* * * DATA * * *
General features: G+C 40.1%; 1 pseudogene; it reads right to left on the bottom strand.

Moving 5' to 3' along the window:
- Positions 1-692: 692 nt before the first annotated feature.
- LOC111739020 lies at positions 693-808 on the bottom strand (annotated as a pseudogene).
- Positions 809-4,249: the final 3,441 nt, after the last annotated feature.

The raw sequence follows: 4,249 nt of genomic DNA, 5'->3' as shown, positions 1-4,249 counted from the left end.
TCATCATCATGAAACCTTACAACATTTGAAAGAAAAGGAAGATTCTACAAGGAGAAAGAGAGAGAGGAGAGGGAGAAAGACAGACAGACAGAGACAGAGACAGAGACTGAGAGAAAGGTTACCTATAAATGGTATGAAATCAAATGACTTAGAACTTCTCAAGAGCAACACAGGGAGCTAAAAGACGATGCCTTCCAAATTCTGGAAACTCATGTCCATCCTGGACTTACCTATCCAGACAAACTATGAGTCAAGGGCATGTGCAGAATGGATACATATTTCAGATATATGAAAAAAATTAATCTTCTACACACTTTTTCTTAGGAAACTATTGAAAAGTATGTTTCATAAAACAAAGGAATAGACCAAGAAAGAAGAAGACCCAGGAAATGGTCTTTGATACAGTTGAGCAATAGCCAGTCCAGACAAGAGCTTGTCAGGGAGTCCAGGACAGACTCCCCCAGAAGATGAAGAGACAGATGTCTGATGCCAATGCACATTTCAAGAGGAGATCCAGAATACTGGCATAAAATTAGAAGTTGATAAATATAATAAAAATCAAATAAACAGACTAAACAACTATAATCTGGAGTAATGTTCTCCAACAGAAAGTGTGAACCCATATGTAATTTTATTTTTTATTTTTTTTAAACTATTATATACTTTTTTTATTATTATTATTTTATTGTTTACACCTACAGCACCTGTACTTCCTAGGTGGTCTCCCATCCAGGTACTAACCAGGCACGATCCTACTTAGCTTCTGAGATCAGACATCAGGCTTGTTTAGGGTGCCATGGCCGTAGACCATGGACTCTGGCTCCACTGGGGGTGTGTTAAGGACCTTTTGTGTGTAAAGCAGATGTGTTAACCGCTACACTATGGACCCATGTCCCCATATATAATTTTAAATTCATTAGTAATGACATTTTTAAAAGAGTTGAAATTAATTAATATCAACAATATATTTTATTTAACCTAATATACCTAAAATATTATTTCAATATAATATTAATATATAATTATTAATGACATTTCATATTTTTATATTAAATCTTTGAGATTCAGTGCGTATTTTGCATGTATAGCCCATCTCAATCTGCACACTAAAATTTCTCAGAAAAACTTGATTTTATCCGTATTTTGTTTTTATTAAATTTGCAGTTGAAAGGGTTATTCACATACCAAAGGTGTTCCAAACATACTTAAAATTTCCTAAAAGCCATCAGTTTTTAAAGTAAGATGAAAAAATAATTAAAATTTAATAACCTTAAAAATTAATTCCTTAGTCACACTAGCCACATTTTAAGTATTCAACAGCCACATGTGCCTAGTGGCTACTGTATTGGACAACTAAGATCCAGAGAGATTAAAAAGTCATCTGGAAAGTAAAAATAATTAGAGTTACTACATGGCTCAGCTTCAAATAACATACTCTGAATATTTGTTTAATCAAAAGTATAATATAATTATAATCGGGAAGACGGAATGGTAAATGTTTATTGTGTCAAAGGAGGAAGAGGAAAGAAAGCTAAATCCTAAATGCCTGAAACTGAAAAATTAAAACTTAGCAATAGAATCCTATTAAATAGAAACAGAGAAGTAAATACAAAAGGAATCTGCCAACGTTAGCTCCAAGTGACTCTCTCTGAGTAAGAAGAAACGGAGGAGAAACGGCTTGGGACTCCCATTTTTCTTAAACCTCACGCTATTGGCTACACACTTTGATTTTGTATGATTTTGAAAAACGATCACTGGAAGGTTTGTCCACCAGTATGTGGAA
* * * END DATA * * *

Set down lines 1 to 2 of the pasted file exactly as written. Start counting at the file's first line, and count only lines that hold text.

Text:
General features: G+C 40.1%; 1 pseudogene; it reads right to left on the bottom strand.

Moving 5' to 3' along the window: